In conducting electronic surveillance, either foreign or domestic, EU Member States are required to maintain a balance between the needs of law enforcement authorities and respect for the fundamental rights to privacy, personal data protection, and private and family life. However, under European Union (EU) treaties, foreign electronic surveillance conducted by national law enforcement authorities of the twenty-eight EU Member States falls under the control of the individual EU Members. In order to safeguard the internal security of the EU Members, the Court of Justice of the EU does not have jurisdiction over cases that involve surveillance conducted by national authorities.
A recent comparative study of laws regulating the collection of intelligence in the European Union, United Kingdom, France, Netherlands, Portugal, Romania, and Sweden entitled Foreign Intelligence Gathering Laws found that all national laws of the surveyed countries do provide for special instruments to preserve personal data. However, gaps in legislation compounded by the national legal system’s weaknesses, culminated in the circumvention of national laws and citizens’ rights being routinely breached. This raises the question of whether or not another route exists by which a law abiding citizen subjected to negative outcomes as a result of an inaccurate flag generated by an algorithm.
EU citizens rights are protected under EU law, and international agreements, including the European Convention for the Protection of Human Rights and Fundamental Freedoms (ECHRFF) by which EU Members are bound. A law abiding UK citizen can seek legal redress at the European Court of Human Rights if their rights are infringed upon by the intelligence services. Under settled case law of the European Court of Human Rights, national enforcement authorities are required, when conducting electronic surveillance, to justify such activity against the privacy of individuals on the basis of a law that sets forth clearly defined grounds, including national security and public safety, and adheres to the principles of necessity and proportionality.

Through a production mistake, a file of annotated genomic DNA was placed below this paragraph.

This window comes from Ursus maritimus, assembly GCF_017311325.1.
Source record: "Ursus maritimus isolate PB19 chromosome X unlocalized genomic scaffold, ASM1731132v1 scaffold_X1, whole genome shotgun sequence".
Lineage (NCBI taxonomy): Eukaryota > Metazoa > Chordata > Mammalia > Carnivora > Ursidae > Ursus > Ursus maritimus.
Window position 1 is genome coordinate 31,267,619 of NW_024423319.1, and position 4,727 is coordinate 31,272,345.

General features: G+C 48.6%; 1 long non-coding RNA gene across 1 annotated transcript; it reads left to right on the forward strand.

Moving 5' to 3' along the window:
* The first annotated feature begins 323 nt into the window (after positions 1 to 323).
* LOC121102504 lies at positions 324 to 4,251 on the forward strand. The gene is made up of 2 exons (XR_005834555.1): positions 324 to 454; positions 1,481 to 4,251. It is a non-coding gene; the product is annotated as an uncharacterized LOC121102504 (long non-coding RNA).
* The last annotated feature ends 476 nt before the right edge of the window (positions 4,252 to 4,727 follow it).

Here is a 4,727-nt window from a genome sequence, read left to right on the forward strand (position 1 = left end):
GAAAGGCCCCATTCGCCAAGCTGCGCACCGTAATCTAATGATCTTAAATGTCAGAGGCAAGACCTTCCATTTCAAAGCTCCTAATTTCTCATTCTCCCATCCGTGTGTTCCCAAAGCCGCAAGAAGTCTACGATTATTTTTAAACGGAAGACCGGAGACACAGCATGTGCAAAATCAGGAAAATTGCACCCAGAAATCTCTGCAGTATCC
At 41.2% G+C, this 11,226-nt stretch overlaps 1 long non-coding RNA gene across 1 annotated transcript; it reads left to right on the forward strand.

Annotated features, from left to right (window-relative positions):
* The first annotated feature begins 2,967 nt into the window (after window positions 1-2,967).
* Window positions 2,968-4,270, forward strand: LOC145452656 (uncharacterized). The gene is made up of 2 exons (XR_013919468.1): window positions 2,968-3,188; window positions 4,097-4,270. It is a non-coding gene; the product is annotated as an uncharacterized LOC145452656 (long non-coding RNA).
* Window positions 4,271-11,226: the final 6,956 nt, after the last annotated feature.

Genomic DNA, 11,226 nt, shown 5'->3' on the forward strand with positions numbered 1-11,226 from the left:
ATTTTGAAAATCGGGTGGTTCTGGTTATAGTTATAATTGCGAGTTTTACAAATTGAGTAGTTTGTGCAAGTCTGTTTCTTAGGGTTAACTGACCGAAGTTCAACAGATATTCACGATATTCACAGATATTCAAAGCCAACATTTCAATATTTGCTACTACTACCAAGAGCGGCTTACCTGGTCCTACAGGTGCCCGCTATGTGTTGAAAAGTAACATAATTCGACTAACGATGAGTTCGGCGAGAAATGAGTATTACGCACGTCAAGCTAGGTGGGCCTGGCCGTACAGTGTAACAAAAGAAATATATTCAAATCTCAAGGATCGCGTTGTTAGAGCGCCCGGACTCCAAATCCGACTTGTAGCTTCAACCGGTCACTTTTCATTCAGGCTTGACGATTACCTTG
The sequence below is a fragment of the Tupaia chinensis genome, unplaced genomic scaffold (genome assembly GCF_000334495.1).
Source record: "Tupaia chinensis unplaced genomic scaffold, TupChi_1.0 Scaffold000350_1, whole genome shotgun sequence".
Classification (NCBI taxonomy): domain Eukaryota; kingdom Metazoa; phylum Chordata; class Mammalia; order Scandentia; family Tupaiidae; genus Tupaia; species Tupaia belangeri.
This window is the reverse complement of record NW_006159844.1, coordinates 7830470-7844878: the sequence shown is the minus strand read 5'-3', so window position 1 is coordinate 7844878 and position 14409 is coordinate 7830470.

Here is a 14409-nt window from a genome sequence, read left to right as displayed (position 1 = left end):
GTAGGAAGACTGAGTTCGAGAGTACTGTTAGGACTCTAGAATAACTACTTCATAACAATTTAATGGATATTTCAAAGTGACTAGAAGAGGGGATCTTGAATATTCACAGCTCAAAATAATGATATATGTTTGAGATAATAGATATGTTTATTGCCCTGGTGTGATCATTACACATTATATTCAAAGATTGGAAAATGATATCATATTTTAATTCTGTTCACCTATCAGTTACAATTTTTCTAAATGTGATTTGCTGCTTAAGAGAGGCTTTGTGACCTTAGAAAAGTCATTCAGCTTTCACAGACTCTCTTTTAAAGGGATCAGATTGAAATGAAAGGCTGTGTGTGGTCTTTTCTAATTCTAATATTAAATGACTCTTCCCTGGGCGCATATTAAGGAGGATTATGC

A lack of judicial oversight, accountability and transparency with respect to the profiling techniques deployed by intelligence services when analysing tele-communications data is a considerable cause for concern. Oversight is incredibly important to ensure proportionality and balance and that there are means by which law-abiding citizens, who are negatively affected by the outcomes of surveillance techniques, can find a legal remedy. UK citizens should be concerned about these issues and urge Government to ensure that our rights can be upheld in a court of law and not devolved, in part, to the deliberations of the intelligence services.
In some political circles a narrative has emerged about the European Convention of Human Rights (ECRH) which equates this legal instrument with misuses by criminals which have negative consequences for UK society. There are calls by politicians to substitute ECRH with a British bill of rights and responsibilities. It is important to consider carefully what the unintended consequences might be of diluting the protections afforded law abiding citizens rights.
Lessons to be learnt from disproportionate counter terrorism legislation
Notwithstanding the potential positive outcomes of improving the checks and balances conducted on the data analytical methods employed by the intelligence services, it is also worthwhile to consider the lessons learnt from the effects of counter-productive counter –terrorism legislation. The conflict in Northern Ireland was one of the most protracted and serious violent conflicts. A number of reports highlight the divisive nature of disproportionate counter-terrorism legislation that can lead to harmful sectarian divisions in society that produce inequalities and feelings of discrimination that ultimately add fuel to radicalisation. A report entitled “Lessons From Northern Ireland” produced a number of key recommendations:
- The rule of law and human rights standards must be upheld during times of crisis;
- Police forces must receive proper training and accountability measures introduced;
- Criminalising entire communities is counter-productive and discriminatory; and long or indeterminate pre-trial detention is a major criminal justice setback
Balance, proportionality, due diligence, accountability and dialogue
Edward Snowden’s revelations continue to highlight to the citizens of the world what happens when States grant unfettered freedom to intelligence services – rights of citizens and States are routinely breached. When considering Cameron’s proposals, it is not simply the innocuous content of law-abiding citizens’ emails and texts that is at the crux of the matter. The question is, do we as a society wish to devolve our freedoms and rights to the outcomes of decisions made by algorithms that have access to every aspect of our online lives, are not subject to rigorous due diligence processes and routinely make inaccurate inferences that can have negative consequences for which there is limited legal remedy?
It is clear that decision making with respect to a surveillance state cannot be entrusted to UK politicians alone and that it is the responsibility of every UK citizen to advocate for a more balanced and informed dialogue about the risks and opportunities associated with proposals to legislate for the mass surveillance of UK citizens. It is also important to consider the relative effectiveness of past counter-terrorism measures, when developing new frameworks to counter-terrorism.